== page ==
One of the most effective political action efforts on Facebook, in my humble opinion, is "Repeal the Second Amendment."
Most of the time, it posts a very factual local news report on an accidental shooting, an attempted or successful suicide, or a murder, often by children. Each incident is reported separately with only minimal commentary. But, what it does is turn statistics, that engage your rational mind but doesn't require a personal commitment, into very human stories with emotional power that understatedly provides a call for action and a sense of urgency. And, because these tragedies take place almost every day someplace in America, sometimes several times a day, the cumulative effect is huge.
Also, it doesn't equivocate. While it makes occasional posts about particular legislative efforts related to gun control legislation, it doesn't focus on the minutia of the legislative process or spend a lot of time whining about the undo political power of National Rifle Association lobbyists.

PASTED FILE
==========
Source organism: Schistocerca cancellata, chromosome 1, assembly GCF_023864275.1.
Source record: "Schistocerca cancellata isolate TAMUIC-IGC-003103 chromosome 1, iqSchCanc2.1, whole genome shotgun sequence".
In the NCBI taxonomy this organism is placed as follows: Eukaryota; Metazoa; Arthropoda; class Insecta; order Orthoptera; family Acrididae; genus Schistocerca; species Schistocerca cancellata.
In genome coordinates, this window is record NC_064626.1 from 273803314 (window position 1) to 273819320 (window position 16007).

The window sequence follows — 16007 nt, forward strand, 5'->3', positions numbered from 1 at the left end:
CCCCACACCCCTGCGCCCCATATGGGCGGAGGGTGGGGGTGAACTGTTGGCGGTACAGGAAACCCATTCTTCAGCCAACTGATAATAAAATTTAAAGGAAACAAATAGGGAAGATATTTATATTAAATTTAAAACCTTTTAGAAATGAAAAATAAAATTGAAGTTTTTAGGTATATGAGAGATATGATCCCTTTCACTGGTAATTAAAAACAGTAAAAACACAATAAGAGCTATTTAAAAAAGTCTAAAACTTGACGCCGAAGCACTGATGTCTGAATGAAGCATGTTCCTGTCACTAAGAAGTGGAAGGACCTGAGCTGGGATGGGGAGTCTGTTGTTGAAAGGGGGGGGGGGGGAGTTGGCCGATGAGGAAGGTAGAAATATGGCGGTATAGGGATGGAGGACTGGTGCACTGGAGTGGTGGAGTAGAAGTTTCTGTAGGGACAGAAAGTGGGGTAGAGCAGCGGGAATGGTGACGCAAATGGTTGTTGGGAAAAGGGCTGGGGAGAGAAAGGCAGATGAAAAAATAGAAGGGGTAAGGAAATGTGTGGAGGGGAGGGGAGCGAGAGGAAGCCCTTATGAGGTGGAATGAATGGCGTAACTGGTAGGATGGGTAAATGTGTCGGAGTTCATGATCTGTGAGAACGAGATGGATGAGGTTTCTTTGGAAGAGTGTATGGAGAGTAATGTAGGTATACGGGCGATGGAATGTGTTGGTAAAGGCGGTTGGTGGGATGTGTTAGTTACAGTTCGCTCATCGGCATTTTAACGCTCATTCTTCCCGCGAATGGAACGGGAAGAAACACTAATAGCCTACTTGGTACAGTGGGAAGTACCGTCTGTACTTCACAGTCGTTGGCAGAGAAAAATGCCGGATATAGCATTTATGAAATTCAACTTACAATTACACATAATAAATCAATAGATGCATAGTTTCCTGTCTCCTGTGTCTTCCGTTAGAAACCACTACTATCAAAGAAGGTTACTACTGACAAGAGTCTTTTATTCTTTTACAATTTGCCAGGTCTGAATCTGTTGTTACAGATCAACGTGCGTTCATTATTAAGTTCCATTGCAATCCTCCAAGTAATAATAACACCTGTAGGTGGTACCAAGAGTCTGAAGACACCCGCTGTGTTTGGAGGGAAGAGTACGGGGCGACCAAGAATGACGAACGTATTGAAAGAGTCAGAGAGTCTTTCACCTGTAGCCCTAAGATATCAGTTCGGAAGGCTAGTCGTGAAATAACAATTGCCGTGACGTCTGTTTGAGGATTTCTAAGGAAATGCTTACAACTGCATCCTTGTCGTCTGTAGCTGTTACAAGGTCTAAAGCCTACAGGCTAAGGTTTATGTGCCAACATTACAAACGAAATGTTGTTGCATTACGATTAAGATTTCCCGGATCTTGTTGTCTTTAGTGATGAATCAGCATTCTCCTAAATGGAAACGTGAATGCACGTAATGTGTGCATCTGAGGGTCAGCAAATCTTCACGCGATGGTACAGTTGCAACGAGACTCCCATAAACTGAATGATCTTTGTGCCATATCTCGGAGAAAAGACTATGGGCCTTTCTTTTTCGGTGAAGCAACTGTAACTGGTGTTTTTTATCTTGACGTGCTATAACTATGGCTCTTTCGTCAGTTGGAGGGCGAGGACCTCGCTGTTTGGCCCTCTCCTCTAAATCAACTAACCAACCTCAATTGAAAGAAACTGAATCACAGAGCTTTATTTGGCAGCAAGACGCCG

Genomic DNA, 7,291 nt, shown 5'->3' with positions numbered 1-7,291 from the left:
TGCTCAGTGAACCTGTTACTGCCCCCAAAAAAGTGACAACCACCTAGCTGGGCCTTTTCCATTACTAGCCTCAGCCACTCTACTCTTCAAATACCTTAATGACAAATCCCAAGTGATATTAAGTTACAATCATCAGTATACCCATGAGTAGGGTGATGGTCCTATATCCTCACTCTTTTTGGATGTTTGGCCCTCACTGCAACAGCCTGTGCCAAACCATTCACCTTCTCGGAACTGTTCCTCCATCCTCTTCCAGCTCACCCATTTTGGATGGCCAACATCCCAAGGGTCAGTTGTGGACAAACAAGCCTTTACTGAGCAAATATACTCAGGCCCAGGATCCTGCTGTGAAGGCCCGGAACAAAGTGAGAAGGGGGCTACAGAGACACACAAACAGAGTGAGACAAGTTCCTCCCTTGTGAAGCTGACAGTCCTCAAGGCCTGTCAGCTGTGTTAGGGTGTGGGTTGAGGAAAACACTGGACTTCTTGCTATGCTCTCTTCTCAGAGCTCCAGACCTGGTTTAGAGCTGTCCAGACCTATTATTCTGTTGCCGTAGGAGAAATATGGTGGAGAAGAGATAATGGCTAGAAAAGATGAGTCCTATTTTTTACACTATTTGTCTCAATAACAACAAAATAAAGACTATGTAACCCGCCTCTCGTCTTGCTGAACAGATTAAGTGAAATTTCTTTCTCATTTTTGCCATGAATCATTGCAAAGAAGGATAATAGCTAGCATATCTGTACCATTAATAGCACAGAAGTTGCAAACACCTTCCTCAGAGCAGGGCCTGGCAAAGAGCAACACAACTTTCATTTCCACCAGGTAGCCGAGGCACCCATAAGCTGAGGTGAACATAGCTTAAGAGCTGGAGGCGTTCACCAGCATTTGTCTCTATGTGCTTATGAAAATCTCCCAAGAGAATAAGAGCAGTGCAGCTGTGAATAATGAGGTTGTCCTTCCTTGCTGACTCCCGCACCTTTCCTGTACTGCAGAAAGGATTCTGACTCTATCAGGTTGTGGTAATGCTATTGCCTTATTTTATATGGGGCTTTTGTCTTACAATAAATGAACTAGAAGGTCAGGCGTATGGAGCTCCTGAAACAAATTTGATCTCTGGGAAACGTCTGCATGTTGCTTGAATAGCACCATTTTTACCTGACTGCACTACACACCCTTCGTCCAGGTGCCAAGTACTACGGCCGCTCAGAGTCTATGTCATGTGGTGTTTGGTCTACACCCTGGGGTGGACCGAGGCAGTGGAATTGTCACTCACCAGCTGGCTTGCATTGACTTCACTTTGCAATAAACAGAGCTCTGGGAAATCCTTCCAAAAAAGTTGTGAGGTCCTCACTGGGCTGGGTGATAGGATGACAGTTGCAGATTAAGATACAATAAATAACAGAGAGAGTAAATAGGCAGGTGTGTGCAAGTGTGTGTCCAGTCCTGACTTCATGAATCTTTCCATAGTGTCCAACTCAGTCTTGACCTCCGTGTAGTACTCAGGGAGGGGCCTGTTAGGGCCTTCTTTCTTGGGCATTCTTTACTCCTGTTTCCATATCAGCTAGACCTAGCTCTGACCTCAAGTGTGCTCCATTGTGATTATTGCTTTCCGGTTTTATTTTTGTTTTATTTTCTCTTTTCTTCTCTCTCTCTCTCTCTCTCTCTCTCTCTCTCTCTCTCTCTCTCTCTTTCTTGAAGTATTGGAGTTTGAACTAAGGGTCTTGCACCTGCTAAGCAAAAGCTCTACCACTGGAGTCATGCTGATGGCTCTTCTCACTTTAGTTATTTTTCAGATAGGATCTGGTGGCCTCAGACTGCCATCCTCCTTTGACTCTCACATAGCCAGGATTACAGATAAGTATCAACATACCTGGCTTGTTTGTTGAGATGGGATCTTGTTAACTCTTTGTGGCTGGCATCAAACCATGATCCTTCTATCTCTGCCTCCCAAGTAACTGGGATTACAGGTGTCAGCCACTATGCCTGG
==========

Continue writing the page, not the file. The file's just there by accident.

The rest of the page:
Instead, it sets out, in its title, at the top of every post, a simple agenda. Repeal the Second Amendment. It makes the case that a right to bear arms is bad policy that shouldn't be a constitutional right (which is the case in every other country in the world, even those that once had one in emulations of the United States) on the merits, rather than arguing the meaning of the amendment's ambiguous phrasing.
The campaign is a long haul, movement politics effort to shift public opinion. Everybody knows that the votes aren't there in Congress or in statehouses to achieve its goal any time soon. But, by relentlessly humanizing the consequences of the status quo, it takes on the difficult but worthy task of changing that reality.
It may take many years or decades, but I think that its campaign, over time, is going to change public opinion about the harms associated with widespread gun ownership, and when that shift becomes great enough, change will happen.